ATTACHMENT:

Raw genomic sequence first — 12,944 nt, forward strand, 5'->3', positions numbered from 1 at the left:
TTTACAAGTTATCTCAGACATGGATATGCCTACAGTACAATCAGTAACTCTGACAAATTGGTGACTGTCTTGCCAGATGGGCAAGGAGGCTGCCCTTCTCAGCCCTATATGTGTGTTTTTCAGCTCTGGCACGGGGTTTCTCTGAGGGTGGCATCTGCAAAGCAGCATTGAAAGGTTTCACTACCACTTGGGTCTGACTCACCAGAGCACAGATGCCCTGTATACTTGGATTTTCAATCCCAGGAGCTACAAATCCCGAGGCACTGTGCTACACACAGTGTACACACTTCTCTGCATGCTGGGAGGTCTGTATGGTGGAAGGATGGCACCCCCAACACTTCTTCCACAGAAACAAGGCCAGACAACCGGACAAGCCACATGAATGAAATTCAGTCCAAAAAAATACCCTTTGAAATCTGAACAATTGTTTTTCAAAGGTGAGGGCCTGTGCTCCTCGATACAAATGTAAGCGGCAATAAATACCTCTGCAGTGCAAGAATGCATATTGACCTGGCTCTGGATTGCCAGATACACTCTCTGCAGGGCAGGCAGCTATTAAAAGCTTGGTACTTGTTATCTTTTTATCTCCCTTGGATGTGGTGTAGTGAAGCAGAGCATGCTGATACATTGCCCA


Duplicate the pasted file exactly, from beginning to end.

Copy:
Raw genomic sequence first — 12,944 nt, forward strand, 5'->3', positions numbered from 1 at the left:
TTTACAAGTTATCTCAGACATGGATATGCCTACAGTACAATCAGTAACTCTGACAAATTGGTGACTGTCTTGCCAGATGGGCAAGGAGGCTGCCCTTCTCAGCCCTATATGTGTGTTTTTCAGCTCTGGCACGGGGTTTCTCTGAGGGTGGCATCTGCAAAGCAGCATTGAAAGGTTTCACTACCACTTGGGTCTGACTCACCAGAGCACAGATGCCCTGTATACTTGGATTTTCAATCCCAGGAGCTACAAATCCCGAGGCACTGTGCTACACACAGTGTACACACTTCTCTGCATGCTGGGAGGTCTGTATGGTGGAAGGATGGCACCCCCAACACTTCTTCCACAGAAACAAGGCCAGACAACCGGACAAGCCACATGAATGAAATTCAGTCCAAAAAAATACCCTTTGAAATCTGAACAATTGTTTTTCAAAGGTGAGGGCCTGTGCTCCTCGATACAAATGTAAGCGGCAATAAATACCTCTGCAGTGCAAGAATGCATATTGACCTGGCTCTGGATTGCCAGATACACTCTCTGCAGGGCAGGCAGCTATTAAAAGCTTGGTACTTGTTATCTTTTTATCTCCCTTGGATGTGGTGTAGTGAAGCAGAGCATGCTGATACATTGCCCA